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Intelligence in Public Media

Sicario

Directed by Denis Villeneuve, screenplay by Taylor Sheridan, 2015, 121 min.

Reviewed by James Burridge and John Kavanagh

CIA has always been an easy target for filmmakers looking to exploit themes of corruption and conspiracy in high places. In the happy ending films, the mid-level hero or heroine, serving as a stand-in for the audience, exposes the conspiracy and saves the Republic. In the alternative ending, the truth bearer is silenced, bureaucratically or lethally. Examples include Three Days of the Condor, in which analysts at a predecessor to the Open Source Center stumble upon a CIA plot to control the oil market and are all murdered for their diligence (1975). In Clear and Present Danger (1994), it’s DDI Jack Ryan exposing a DO plan to form an alliance with a Colombian drug cartel. In the Bourne series (now up to four films), Jason Bourne is after the rogue CIA senior officers who made him a killing machine and now want him dead. In JFK (1991), it’s Jim Garrison, ultimately defeated and discredited in his quest to expose CIA’s involvement in the assassination and coverup. In The Good Shepherd (2006), there are too many conspiracies to count.

In reviewing these films—indeed, in deciding whether or not to review them—it’s important to distinguish between the purely fictional and the advocacy vehicles such as JFK and The Good Shepherd. Sicario (“hitman” in Spanish) is in the former group; it does not claim to be “inspired by real events” and there is therefore no need to compare the filmmaker’s vision with reality, or seek hidden agendas in the changes. It is a “CIA is evil” conspiracy story, without moral ambiguity or nuance. Beautifully filmed and well acted, it is simply there to experience. We review it here as a completely fictional story about CIA that readers may be interested in; put aside your righteous indignation and sit back and enjoy the review.

Emily Blunt plays Kate Macer, an idealist and by-the-book FBI agent who’s invited to work with a mysterious counternarcotics task force composed of US Marshals, DEA officers, and Delta Force soldiers. It is led by Matt Graver, played by Josh Brolin; Kate later learns that he is a CIA Special Activites Division officer. Graver’s partner is an enigmatic man named Alejandro Gillick, played by Benicio del Toro. The first mission is to extract a Mexican cartel bigwig from Juárez. On their way out, the convoy gets stuck in the cross-border backup and a firefight ensues with carloads of cartel gunman determined to retrieive the prisoner. All the gunmmen are killed, and when Kate expresses concern about the media coverage of a shootout at the border, Matt assures her that there will be no media coverage. Matt and Alejandro waterboard the prisoner and learn the location of the cartel leader in Mexico.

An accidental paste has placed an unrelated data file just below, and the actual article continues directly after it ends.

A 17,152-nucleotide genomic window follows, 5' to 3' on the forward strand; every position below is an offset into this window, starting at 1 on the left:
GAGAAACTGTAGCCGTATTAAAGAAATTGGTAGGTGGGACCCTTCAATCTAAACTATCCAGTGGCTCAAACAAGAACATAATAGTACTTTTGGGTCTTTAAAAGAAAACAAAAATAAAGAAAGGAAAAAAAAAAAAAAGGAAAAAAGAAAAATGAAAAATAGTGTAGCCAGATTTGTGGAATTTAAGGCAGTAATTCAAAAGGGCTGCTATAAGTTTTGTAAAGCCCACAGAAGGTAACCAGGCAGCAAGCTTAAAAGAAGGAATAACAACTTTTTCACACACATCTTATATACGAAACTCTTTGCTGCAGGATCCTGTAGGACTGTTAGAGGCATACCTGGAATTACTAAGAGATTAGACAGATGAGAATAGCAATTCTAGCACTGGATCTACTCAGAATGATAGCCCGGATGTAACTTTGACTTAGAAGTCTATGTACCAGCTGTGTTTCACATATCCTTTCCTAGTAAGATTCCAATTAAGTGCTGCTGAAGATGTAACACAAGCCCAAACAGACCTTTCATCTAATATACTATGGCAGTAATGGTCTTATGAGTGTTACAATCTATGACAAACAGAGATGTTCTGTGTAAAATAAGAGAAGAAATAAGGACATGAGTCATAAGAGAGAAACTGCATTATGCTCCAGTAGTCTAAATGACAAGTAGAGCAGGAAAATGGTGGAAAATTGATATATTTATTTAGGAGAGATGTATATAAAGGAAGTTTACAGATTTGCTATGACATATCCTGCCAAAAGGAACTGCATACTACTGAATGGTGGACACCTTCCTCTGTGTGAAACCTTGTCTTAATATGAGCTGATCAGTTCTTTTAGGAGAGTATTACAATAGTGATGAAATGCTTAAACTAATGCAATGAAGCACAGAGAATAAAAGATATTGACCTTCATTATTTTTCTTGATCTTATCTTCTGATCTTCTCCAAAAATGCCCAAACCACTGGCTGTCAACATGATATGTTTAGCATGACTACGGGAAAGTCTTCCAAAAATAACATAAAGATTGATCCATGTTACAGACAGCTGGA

The strategy is to disrupt the cartel’s money-laundering operations to the point where Manual Diaz, the cartel’s senior representative in the United States, is forced to travel to Mexico to meet the cartel boss, Fausto Alarcón. Kate wants to arrest everyone in the money-laundering chain, but her FBI seniors counsel her that a long-term counter-cartel strategy has been dictated by “senior elected officials” and that prosecuting small or even medium sized fish isn’t part of the plan.

The next operation is to create a diversion at a smuggler’s tunnel in order for Alejandro to enter Mexico and go after the cartel leader, following Diaz to Alarcón’s house. Matt explains to Kate that she was asked to join the task force only because CIA cannot operate in the United States unless “assisting” another federal agency; her role is simply to provide legal cover. This is a bizarre take on Executive Order 12333, but plot holes are numerous here. Do you really need to stage a firefight as a diversion to get Alejandro into Mexico? And since the waterboarding of the prisoner produced Alarcòn’s location, why did Gillick need to follow Diaz to the house?

At the tunnel Kate tries to arrest Alejandro, but he shoots her in her body armor and escapes. Matt explains that the overall US counternarcotics strategy is to restore the dominance of the Medellin cartel. Given American demand for narcotics, the drug business is going to continue, and putting it all under a single cartel will end the collateral death and violence on both sides of the border. We learn that Alejandro’s wife and daughter were killed on Alarcòn’s orders. Alejandro kills Alarcón and his wife and children, but it is not clear whether this is a matter of personal revenge or part of the Medellin strategy.

The ending is a stretch, even for a conspiracy story. Alejandro threatens to kill Kate if she doesn’t sign a paper acknowledging that all the actions of the task force were legal and proper, and she signs. She has an opportunity to kill Alejandro, but passes. She is emotionally shattered, and it is unlikely we will see her character in the sequel, which will focus on the Alejandro character. The film has been nominated for Oscars for cinematography and sound editing.

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All statements of fact, opinion, or analysis expressed in this journal are those of the authors. Nothing in any of the articles should be construed as asserting or implying US government endorsement of their factual statements and interpretations. Articles by non-US government employees are copyrighted.


Posted: Jul 25, 2016 01:31 PM
Last Updated: Jul 25, 2016 01:31 PM